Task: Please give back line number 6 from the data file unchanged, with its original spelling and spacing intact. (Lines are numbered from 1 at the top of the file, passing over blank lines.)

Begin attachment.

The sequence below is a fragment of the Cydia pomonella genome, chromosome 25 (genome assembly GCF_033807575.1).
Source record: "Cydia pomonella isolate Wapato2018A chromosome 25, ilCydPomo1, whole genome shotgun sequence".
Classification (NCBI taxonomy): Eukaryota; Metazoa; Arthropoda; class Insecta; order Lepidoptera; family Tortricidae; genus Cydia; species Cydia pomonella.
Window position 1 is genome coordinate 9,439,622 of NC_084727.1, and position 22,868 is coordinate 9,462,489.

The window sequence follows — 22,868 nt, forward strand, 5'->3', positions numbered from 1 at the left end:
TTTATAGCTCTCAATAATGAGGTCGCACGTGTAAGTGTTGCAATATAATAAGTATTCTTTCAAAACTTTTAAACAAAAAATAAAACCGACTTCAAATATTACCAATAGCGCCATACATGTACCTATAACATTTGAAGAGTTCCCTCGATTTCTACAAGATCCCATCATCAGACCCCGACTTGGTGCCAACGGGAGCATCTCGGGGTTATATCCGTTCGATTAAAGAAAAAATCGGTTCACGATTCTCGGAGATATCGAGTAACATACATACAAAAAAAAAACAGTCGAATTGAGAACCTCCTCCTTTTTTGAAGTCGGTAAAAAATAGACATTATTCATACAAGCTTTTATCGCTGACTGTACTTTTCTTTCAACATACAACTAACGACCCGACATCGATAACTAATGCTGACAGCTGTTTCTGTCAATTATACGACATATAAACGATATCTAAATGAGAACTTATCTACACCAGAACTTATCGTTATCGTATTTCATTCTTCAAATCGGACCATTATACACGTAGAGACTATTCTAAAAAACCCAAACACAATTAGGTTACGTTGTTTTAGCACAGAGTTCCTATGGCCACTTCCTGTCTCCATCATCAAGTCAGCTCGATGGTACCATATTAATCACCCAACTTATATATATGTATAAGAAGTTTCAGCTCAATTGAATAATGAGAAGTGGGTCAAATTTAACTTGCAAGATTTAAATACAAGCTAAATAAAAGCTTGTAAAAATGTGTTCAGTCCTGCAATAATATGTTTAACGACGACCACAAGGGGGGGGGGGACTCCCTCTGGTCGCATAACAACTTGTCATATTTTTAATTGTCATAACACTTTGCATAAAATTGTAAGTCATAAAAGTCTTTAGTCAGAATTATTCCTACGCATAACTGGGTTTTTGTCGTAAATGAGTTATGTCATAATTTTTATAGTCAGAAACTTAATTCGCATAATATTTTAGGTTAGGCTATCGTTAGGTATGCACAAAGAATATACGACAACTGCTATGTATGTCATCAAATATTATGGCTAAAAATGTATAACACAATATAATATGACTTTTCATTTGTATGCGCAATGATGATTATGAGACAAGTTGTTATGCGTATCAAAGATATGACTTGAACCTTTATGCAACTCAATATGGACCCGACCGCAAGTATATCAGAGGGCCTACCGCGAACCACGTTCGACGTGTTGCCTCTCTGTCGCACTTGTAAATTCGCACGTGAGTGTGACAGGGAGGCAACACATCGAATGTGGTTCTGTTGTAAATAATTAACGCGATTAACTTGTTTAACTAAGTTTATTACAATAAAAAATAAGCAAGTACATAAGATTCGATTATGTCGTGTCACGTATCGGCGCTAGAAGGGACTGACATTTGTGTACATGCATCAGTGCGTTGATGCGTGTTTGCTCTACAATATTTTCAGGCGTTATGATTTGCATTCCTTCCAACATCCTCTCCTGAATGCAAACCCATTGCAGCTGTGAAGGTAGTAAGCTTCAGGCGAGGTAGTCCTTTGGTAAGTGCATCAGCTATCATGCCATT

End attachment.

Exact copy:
TTTATAGCTCTCAATAATGAGGTCGCACGTGTAAGTGTTGCAATATAATAAGTATTCTTTCAAAACTTTTAAACAAAAAATAAAACCGACTTCAAATATTACCAATAGCGCCATACATGTACCTATAACATTTGAAGAGTTCCCTCGATTTCTACAAGATCCCATCATCAGACCCCGACTTGGTGCCAACGGGAGCATCTCGGGGTTATATCCGTTCGATTAAAGAAAAAATCGGTTCACGATTCTCGGAGATATCGAGTAACATACATACAAAAAAAAAACAGTCGAATTGAGAACCTCCTCCTTTTTTGAAGTCGGTAAAAAATAGACATTATTCATACAAGCTTTTATCGCTGACTGTACTTTTCTTTCAACATACAACTAACGACCCGACATCGATAACTAATGCTGACAGCTGTTTCTGTCAATTATACGACATATAAACGATATCTAAATGAGAACTTATCTACACCAGAACTTATCGTTATCGTATTTCATTCTTCAAATCGGACCATTATACACGTAGAGACTATTCTAAAAAACCCAAACACAATTAGGTTACGTTGTTTTAGCACAGAGTTCCTATGGCCACTTCCTGTCTCCATCATCAAGTCAGCTCGATGGTACCATATTAATCACCCAACTTATATATATGTATAAGAAGTTTCAGCTCAATTGAATAATGAGAAGTGGGTCAAATTTAACTTGCAAGATTTAAATACAAGCTAAATAAAAGCTTGTAAAAATGTGTTCAGTCCTGCAATAATATGTTTAACGACGACCACAAGGGGGGGGGGGACTCCCTCTGGTCGCATAACAACTTGTCATATTTTTAATTGTCATAACACTTTGCATAAAATTGTAAGTCATAAAAGTCTTTAGTCAGAATTATTCCTACGCATAACTGGGTTTTTGTCGTAAATGAGTTATGTCATAATTTTTATAGTCAGAAACTTAATTCGCATAATATTTTAGGTTAGGCTATCGTTAGGTATGCACAAAGAATATACGACAACTGCTATGTATGTCATCAAATATTATGGCTAAAAATGTATAACACAATATAATATGACTTTTCATTTGTATGCGCAATGATGATTATGAGACAAGTTGTTATGCGTATCAAAGATATGACTTGAACCTTTATGCAACTCAATATGGACCCGACCGCAAGTATATCAGAGGGCCTACCGCGAACCACGTTCGACGTGTTGCCTCTCTGTCGCACTTGTAAATTCGCACGTGAGTGTGACAGGGAGGCAACACATCGAATGTGGTTCTGTTGTAAATAATTAACGCGATTAACTTGTTTAACTAAGTTTATTACAATAAAAAATAAGCAAGTACATAAGATTCGATTATGTCGTGTCACGTATCGGCGCTAGAAGGGACTGACATTTGTGTACATGCATCAGTGCGTTGATGCGTGTTTGCTCTACAATATTTTCAGGCGTTATGATTTGCATTCCTTCCAACATCCTCTCCTGAATGCAAACCCATTGCAGCTGTGAAGGTAGTAAGCTTCAGGCGAGGTAGTCCTTTGGTAAGTGCATCAGCTATCATGCCATT